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Appendix B Committee Membership Edwin P. Przybylowicz (NAE), chair, retired in 1991 after more than 35 years with the Eastman Kodak Company as senior vice president and director of research. He became assistant director of Kodak Research Laboratories in 1983 and was named director of research and elected senior vice president of the company in August 1985. He has served as a commissioner of the U.S.–Polish Joint Fund for Cooperation in Science and Engineering, a program that fosters the collaboration of Polish and U.S. scientists, chairing conferences and workshops on technology transfer in Poland, the Czech Republic, and Russia. From 1994 to 1996 he was director of the Center for Imaging Science at the Rochester Institute of Technology. Dr. Przybylowicz received a B.S. degree in chemistry from the University of Michigan and a Ph.D. degree in analytical chemistry from the Massachusetts Institute of Technology. He is a member of the National Academy of Engineering and has served on numerous National Research Council committees. He is currently an elected member of the International Union of Pure and Applied Chemistry (IUPAC) Bureau and its Executive Committee and past chair of the U.S. National Committee for IUPAC. Edward V. Browell is head of the Lidar Applications Group in the Atmospheric Sciences Competency at the National Aeronautics and Space Administration’s Langley Research Center (NASA LaRC) in Hampton, Virginia. He is an international authority on laser remote sensing systems and their application to atmospheric science investigations from ground-based, airborne, and space-based platforms. Dr. Browell received his Ph.D. in 1974 from the University of Florida, where he conducted both experimental and theoretical studies on the reflectance of laser beams from clouds and hazes. For the past 28 years, he has been at the NASA LaRC developing and applying lidar systems to a broad range of atmospheric investigations. His activities have primarily been focused on the development and application of airborne differential absorption lidar systems for studies of ozone, water vapor, aerosols, and clouds. He has participated in over 30 major airborne field experiments all over the world to study atmospheric processes in the troposphere and lower stratosphere and is a recognized international leader in this field. In 1991 Dr. Browell received the NASA Medal for Exceptional Scientific Achievement for his studies of fundamental atmospheric gas and aerosol processes, and in 1998 he was awarded the NASA Out-
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standing Leadership Medal for outstanding leadership in the development and application of laser remote sensing systems in the investigation of global atmospheric processes. Dr. Browell is author or coauthor of over 190 papers published in journals and books, and he is a fellow of the Optical Society of America and a member of the American Geophysical Union and the American Meteorological Society. Dr. Browell is also the chief editor for atmospheric technology for the Journal of Atmospheric and Oceanic Technology. D. Bruce Chase is a senior research fellow with E. I. DuPont de Nemours and Company. He received a B.A. in mathematics and chemistry from Williams College in 1970 and a Ph.D. in physical chemistry from Princeton University in 1975. His research interests include industrial applications of vibrational spectroscopy, Fourier transform techniques and Fourier transform Raman spectroscopy, structure/orientation development in fibers, and near-field vibrational spectroscopy. Dr. Chase is a recipient of the Bunsen-Kirkhoff Prize, the Bomem-Michelson Award, the American Chemical Society Analytical Division Award in Spectrochemical Analysis, and the Anachem Award. James A. de Haseth received his Ph.D. at the University of North Carolina, Chapel Hill, in 1977, before spending 18 months as a postdoctoral research associate at the University of Alabama. He joined the faculty of the University of Alabama in 1979. In 1983 he joined the faculty at the University of Georgia, where he is currently a professor of chemistry. Professor de Haseth’s research is directed to the interface between chromatographic systems and Fourier transform infrared spectrometry. His research also encompasses the development and use of chemometric methods for data analysis. He has published in a wide variety of areas that pertain to Fourier transform infrared spectrometry. Richard C. Flagan is a professor of chemical engineering at the California Institute of Technology, where his research involves investigations of chemical and physical processes in the atmosphere and the processing of advanced materials and devices. Dr. Flagan has received numerous awards for his work, including the Marian Smoluchowski Award from GAeF (1990), the David Sinclair Award from the American Association for Aerosol Research (1993), and the Thomas Bacon Award in Fluid-Particle Systems from the American Institute of Chemical Engineers (1997). He earned his bachelor’s degree in mechanical engineering from the University of Michigan in 1969 and his S.M. and Ph.D. from the Massachusetts Institute of Technology in 1971 and 1973, respectively. Peter R. Griffiths is a professor of analytical chemistry and chair of the Department of Chemistry at the University of Idaho. Dr. Griffiths obtained his bachelor’s degree at Oxford University in 1964 and his Ph.D. also at Oxford in 1967. After short stints with two small businesses (Digilab and Sadtler Research), he held a faculty position at Ohio University from 1972 to 1982, before moving to the University of California, Riverside, where he spent seven years, prior to taking up his present position. Professor Griffiths’s research is centered on the application of vibrational spectrometry to the solution of problems of analytical, environmental, and structural chemistry. Professor Griffiths’s group is developing techniques that allow materials in hazardous or toxic waste sites to be identified remotely using optical fibers mounted on a robotic transport. Professor Griffiths has received several awards for his work, including the Fritz Pregl Medal of the Austrian Society for Analytical Chemistry in 1995; he was president of the Society for Applied Spectroscopy in 1994. David W. Layton is division leader of the Health and Ecological Assessment Division at Lawrence Livermore National Laboratory (LLNL). During the early part of his 27-year career at LLNL, his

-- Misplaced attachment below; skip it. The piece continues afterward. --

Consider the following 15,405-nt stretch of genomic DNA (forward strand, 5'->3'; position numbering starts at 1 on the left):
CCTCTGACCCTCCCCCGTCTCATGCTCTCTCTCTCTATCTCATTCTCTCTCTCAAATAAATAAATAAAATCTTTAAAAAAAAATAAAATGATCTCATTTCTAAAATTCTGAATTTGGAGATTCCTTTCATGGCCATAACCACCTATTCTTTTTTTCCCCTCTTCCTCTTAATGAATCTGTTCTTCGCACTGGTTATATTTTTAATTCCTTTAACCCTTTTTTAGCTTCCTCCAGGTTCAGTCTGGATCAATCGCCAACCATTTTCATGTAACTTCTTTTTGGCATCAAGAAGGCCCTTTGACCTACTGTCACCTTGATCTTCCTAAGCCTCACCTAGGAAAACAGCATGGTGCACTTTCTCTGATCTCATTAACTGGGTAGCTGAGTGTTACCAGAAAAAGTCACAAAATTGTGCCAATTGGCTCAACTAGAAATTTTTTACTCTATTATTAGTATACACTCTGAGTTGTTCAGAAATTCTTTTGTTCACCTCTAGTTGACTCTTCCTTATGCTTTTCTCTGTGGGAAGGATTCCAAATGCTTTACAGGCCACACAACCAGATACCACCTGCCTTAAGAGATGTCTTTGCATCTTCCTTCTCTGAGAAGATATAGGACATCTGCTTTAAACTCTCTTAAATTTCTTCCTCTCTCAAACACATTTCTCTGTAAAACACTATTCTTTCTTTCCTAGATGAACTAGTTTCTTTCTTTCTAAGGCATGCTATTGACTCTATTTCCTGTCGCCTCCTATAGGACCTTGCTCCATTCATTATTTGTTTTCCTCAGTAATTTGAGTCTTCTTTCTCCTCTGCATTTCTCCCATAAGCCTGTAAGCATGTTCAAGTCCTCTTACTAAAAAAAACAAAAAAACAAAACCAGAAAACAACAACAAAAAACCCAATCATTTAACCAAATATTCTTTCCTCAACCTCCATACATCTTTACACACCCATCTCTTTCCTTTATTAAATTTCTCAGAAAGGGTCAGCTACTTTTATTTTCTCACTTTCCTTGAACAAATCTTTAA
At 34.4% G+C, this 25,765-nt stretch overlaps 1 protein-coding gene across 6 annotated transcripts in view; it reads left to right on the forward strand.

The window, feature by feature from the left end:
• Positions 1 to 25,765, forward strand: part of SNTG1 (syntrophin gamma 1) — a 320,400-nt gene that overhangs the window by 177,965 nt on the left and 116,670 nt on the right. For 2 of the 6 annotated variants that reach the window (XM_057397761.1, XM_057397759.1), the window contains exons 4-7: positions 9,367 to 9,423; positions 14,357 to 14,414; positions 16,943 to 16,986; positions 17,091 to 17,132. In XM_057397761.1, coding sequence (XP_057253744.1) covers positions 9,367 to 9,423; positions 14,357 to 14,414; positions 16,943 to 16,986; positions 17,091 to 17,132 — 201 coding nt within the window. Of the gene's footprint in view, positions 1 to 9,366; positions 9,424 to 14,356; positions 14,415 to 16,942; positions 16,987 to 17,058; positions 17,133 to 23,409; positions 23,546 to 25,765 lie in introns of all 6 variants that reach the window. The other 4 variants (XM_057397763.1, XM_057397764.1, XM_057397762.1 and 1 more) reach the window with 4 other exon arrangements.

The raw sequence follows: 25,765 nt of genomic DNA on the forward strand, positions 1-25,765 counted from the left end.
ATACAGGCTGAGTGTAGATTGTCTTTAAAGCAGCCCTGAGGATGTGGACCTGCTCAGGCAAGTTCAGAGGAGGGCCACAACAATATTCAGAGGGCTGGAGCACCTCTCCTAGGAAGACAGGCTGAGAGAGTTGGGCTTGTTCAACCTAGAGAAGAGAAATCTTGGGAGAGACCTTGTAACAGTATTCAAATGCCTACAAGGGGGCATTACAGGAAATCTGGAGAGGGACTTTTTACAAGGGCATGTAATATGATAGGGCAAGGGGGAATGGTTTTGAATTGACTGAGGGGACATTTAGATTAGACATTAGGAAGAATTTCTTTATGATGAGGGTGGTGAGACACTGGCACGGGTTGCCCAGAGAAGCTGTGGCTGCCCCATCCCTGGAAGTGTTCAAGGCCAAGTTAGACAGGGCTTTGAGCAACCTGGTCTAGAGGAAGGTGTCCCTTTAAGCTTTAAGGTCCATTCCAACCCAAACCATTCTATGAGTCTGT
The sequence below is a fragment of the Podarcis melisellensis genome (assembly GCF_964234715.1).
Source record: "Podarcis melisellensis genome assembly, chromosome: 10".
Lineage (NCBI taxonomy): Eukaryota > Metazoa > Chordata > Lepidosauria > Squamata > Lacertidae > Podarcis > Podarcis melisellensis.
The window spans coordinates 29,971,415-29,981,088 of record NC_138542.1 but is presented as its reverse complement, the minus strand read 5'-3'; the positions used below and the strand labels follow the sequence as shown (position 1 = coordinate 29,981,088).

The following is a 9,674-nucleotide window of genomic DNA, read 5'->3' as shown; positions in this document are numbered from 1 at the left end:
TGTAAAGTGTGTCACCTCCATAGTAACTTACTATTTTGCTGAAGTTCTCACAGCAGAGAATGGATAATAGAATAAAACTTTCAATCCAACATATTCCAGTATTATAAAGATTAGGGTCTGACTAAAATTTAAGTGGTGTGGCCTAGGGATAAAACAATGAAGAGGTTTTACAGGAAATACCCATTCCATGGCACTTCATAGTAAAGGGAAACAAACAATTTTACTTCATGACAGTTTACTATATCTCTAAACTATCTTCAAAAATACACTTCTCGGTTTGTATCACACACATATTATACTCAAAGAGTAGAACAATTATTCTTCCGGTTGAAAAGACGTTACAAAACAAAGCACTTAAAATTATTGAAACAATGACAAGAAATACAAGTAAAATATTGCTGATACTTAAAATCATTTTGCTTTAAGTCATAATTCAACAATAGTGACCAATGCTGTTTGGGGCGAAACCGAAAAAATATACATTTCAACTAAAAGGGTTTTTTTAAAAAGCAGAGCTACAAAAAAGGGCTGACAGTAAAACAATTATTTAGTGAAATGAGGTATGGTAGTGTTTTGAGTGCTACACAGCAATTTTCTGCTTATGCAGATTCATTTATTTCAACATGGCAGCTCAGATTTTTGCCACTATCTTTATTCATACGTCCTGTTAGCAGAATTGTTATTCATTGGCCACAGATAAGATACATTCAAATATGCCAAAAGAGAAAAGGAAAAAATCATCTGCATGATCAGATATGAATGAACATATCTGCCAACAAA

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research focused on the health and environmental impacts of geothermal energy development in the western United States. Later, he led a major assessment of the information available on conventional ordnance (i.e., explosives and propellants) in order to support studies of the impacts of weapons demilitarization. He was also one of the lead investigators of a DoD-funded project to revise the field water quality standards used by the U.S. military. After these projects, his research emphasis gradually shifted to the development of quantitative risk assessments of environmental contaminants. He has prepared risk assessments of hazardous gas releases, residual groundwater contamination at a Superfund site, plutonium-contaminated soils, heterocyclic amines in cooked foods, and nuclear wastes dumped in the Arctic Ocean. In addition, he has worked to improve exposure parameters for use in risk assessments. For example, he developed an innovative, metabolically based method for determining breathing rates and conducted research on the resuspension of particles indoors. More recently, he has initiated projects dealing with environmental assessments of transportation fuels and associated additives such as ethanol and methyl tertiary butyl ether. Thomas A. Reichardt is a senior member of the technical staff at Sandia National Laboratories. He received his B.S. and M.S. in mechanical engineering from Purdue University in 1992 and 1994, respectively. He was awarded a Ph.D. in mechanical engineering from the University of Illinois at Urbana-Champaign in 1999. During the following year he was a postdoctoral appointee in the Diagnostics and Remote Sensing Department at Sandia National Laboratories. In 2000 he began work at his current position. He has conducted research on several laser-based measurement techniques for combustion diagnostics and environmental sensing, including laser-induced fluorescence, degenerate four-wave mixing, polarization spectroscopy, coherent anti-Stokes Raman spectroscopy, and backscatter absorption gas imaging. His current research interests include active and passive optical techniques for chemical species detection, tunable infrared laser sources, and development of a handheld device for detection of gas leaks. Lorenz R. Rhomberg is an expert at Gradient Corporation in quantitative risk assessment, including pharmacokinetic modeling, and probabilistic methods, with special experience in chlorinated solvents and endocrine active agents. He is the author of several books and more than 50 articles on these topics. Before coming to Gradient, he was on the faculty of the Harvard School of Public Health, where he remains an adjunct professor, and at the U.S. Environmental Protection Agency (EPA). Dr. Rhomberg is active in professional groups and environmental policy development, focusing on current issues in the interpretation of toxicological data in human health risk assessment through service on panels sponsored by government, industry, and such organizations as the National Academy of Sciences and the International Life Sciences Institute. He is a member of EPA’s Food Quality Protection Act Science Review Board and has participated in several recent Federal Insecticide, Fungicide, and Rodenticide Act Scientific Advisory Panel meetings concerning cumulative risk. Dr. Rhomberg earned his Ph.D. in population biology from the State University of New York at Stony Brook and his B.Sc. in biology from Queen’s University in Ontario.